The open beta for Modern Warfare 2 shows Activision's accessibility shortcomings

The open beta for Modern Warfare 2 shows Activision's accessibility shortcomings

The open beta for Call of Duty Modern Warfare 2 has come to an end. Although I found the visibility and repetitive inputs of Modern Warfare 2019 difficult, I spent a lot of hours in it. Despite a drop in graph fidelity, subsequent entries are still lacking.

Because I have to devote hundreds of hours to the experience, I can adapt in sessions across a range of scenarios, mainly due to multiplayer games lasting around 15 minutes and frequent checkpoints in the campaign.

It''s dismal that in three years between Modern Warfare entries, accessibility does not appear to have progressed. It''s true that what we''ve seen in the last two weekends has been limited to multiplayer, but that''s why the settings are available.

That the beta immediately dropped the player into a marketing screen, without proper instructions on how to leave, wasn''t ideal. More than once I tried to back out and was booted back to the connection screen.

As they were discovered behind a small, divergent menu on PlayStation 5, it was difficult to access outside of a match.

What options were available on colourblind filters and button remapping. Other aspects were more general. You might reduce motion blur and sharpen graphics (no amount of fiddling with which improved visibility for me), modify the FOV, and have excellent control over dead zones and appearance sensibility. Also helpful, given the obfuscation of the beta''s menus, were options to alter the size of the UI and text.

There isn''t much difference between the settings found in Modern Warfare 2019 and its sequel''s beta. Indeed, settings across the previous three Call of Duty renditions have been remarkably similar, and there''s little indication in the beta that Modern Warfare 2 will offer anything but a basic - at least, as defined by Game Accessibility Guidelines.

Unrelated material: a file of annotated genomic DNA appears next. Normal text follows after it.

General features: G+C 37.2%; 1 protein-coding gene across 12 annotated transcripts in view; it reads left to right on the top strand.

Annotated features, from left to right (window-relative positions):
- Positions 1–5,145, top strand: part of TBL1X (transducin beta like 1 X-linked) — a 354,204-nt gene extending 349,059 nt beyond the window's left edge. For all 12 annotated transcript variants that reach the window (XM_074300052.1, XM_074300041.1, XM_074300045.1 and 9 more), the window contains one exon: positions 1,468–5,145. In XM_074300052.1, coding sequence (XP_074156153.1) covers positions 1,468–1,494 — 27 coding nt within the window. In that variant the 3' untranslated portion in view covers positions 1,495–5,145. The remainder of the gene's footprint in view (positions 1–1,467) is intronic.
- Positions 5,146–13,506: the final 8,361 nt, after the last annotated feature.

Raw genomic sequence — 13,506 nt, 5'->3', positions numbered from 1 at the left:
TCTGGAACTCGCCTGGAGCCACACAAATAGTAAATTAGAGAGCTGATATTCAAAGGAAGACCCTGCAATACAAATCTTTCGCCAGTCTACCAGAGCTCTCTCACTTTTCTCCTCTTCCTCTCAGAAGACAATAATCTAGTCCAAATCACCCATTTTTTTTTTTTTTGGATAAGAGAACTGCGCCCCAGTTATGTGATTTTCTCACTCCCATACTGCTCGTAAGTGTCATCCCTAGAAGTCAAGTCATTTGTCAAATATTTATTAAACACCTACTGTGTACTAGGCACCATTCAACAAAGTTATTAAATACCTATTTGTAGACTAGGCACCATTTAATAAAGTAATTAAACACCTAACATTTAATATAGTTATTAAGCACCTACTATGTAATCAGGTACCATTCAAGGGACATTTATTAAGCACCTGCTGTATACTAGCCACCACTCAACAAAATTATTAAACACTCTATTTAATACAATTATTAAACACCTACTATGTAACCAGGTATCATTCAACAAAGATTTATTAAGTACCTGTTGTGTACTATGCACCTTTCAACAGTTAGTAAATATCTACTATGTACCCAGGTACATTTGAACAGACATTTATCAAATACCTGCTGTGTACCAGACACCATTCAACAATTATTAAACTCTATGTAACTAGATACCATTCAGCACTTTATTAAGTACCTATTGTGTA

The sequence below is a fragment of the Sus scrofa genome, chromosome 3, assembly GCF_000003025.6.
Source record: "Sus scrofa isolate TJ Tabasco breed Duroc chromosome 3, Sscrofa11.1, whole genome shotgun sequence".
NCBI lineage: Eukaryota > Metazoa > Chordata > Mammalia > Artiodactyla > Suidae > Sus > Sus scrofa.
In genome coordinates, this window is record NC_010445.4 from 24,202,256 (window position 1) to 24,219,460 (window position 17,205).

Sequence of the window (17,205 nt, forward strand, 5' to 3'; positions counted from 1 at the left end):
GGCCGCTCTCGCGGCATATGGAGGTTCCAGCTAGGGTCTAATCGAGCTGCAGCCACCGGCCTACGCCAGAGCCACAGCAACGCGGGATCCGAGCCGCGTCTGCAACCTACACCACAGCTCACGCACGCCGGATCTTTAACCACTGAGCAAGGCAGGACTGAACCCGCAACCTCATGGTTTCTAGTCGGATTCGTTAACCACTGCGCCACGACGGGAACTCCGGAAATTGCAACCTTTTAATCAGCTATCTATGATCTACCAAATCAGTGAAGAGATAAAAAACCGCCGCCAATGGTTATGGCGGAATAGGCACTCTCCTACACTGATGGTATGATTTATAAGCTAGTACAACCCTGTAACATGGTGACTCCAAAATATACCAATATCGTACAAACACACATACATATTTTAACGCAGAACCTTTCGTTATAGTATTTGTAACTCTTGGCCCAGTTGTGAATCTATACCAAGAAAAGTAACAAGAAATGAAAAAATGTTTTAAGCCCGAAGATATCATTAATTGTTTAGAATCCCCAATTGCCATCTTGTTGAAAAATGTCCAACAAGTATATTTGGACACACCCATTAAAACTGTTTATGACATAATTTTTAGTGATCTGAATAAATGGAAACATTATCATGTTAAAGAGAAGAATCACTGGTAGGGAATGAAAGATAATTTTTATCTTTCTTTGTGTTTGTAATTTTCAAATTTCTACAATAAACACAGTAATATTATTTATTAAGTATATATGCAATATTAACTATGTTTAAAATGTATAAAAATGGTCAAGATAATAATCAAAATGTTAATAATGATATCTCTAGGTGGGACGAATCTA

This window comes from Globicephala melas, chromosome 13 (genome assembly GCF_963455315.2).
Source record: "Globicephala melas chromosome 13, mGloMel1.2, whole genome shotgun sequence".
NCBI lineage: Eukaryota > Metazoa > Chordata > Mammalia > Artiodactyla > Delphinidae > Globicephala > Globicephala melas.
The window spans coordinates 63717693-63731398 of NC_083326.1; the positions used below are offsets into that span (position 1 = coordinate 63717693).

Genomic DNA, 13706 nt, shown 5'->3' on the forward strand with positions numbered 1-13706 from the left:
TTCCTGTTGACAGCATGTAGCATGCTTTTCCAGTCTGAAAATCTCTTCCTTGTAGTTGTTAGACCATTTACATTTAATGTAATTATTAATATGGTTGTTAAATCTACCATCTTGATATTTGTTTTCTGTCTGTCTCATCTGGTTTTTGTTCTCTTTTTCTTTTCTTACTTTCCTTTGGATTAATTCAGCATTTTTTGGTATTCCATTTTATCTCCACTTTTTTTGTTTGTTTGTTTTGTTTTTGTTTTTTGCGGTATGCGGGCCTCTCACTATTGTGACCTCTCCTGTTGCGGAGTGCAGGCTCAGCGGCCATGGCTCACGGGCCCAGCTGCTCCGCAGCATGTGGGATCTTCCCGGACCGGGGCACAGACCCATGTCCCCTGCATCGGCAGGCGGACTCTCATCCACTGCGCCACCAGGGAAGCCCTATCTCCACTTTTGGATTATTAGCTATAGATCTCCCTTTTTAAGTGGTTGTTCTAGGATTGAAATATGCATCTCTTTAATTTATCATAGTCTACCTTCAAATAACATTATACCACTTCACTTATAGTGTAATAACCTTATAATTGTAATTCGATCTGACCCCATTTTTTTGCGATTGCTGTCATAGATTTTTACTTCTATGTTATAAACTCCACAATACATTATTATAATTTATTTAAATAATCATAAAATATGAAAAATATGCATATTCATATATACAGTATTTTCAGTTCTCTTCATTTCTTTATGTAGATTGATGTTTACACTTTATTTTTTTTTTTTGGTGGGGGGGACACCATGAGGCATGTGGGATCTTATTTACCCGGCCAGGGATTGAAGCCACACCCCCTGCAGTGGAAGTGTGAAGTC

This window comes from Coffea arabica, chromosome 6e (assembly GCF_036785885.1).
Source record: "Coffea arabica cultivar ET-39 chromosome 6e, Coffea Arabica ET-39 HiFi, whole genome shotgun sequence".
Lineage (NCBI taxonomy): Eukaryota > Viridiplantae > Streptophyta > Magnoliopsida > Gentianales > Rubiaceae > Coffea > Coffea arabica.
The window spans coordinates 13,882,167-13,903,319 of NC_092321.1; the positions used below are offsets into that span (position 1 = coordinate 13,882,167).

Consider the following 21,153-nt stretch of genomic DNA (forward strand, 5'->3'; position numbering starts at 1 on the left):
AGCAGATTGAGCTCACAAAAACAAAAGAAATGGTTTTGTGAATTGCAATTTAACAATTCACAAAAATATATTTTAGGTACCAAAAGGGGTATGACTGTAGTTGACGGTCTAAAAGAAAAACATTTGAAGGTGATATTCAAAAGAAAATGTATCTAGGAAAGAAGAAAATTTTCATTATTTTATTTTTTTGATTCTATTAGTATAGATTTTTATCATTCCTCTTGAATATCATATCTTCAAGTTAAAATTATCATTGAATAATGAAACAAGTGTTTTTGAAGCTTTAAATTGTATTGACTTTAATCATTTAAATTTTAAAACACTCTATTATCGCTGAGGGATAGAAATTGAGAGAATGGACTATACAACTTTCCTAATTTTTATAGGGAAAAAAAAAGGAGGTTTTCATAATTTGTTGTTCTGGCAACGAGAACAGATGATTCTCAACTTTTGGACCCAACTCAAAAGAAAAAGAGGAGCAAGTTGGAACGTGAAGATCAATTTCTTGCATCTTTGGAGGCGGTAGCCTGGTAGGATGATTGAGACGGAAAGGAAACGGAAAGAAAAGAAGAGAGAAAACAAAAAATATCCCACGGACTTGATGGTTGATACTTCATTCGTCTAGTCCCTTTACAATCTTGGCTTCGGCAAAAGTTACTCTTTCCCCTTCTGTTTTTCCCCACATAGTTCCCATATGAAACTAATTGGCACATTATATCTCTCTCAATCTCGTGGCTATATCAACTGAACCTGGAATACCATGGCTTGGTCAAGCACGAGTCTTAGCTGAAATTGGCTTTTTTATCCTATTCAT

Infinity Ward has maintained across both recent entries in the series that it wants to encourage a broad range of playstyles, something that has sparked criticism from a vocal and unpleasant core of existing players. If that is, it would be useful to see some evidence of that.

I asked disabled gamers on Twitter for input on what this evidence might look like from their perspective. Various suggestions, including aim assist, possibility toggling, and sensitivity adjustments, are already implemented, at least partially.

Some say damage sliders are difficult to balance in online multiplayer but they should be standard in single-player modes and private matches. However, these should not be the general presets found in previous iterations, however, it''s also frustrating to not see options for single-stick modes, auto-movement, or screen reading.

Infinity Ward''s response to feedback on the beta''s first weekend did not mention accessibility. It appears that greater accessibility will not be forthcoming.

It''s a lack of progress that suggests Infinity Ward and Activision aren''t understanding the relationship between its potential players'' abilities and the obstacles presented in its games. Yes, these mechanics may play well in competitive environments. It''s leaving huge swathes of players behind with little effort to address the issues that are firmly established in the series.

For example, visibility in Call of Duty has been trouble for some time. Instead of implementing some form of contrast mode, Infinity Ward removed the nameplates from opposing players in the open beta, increasing visibility.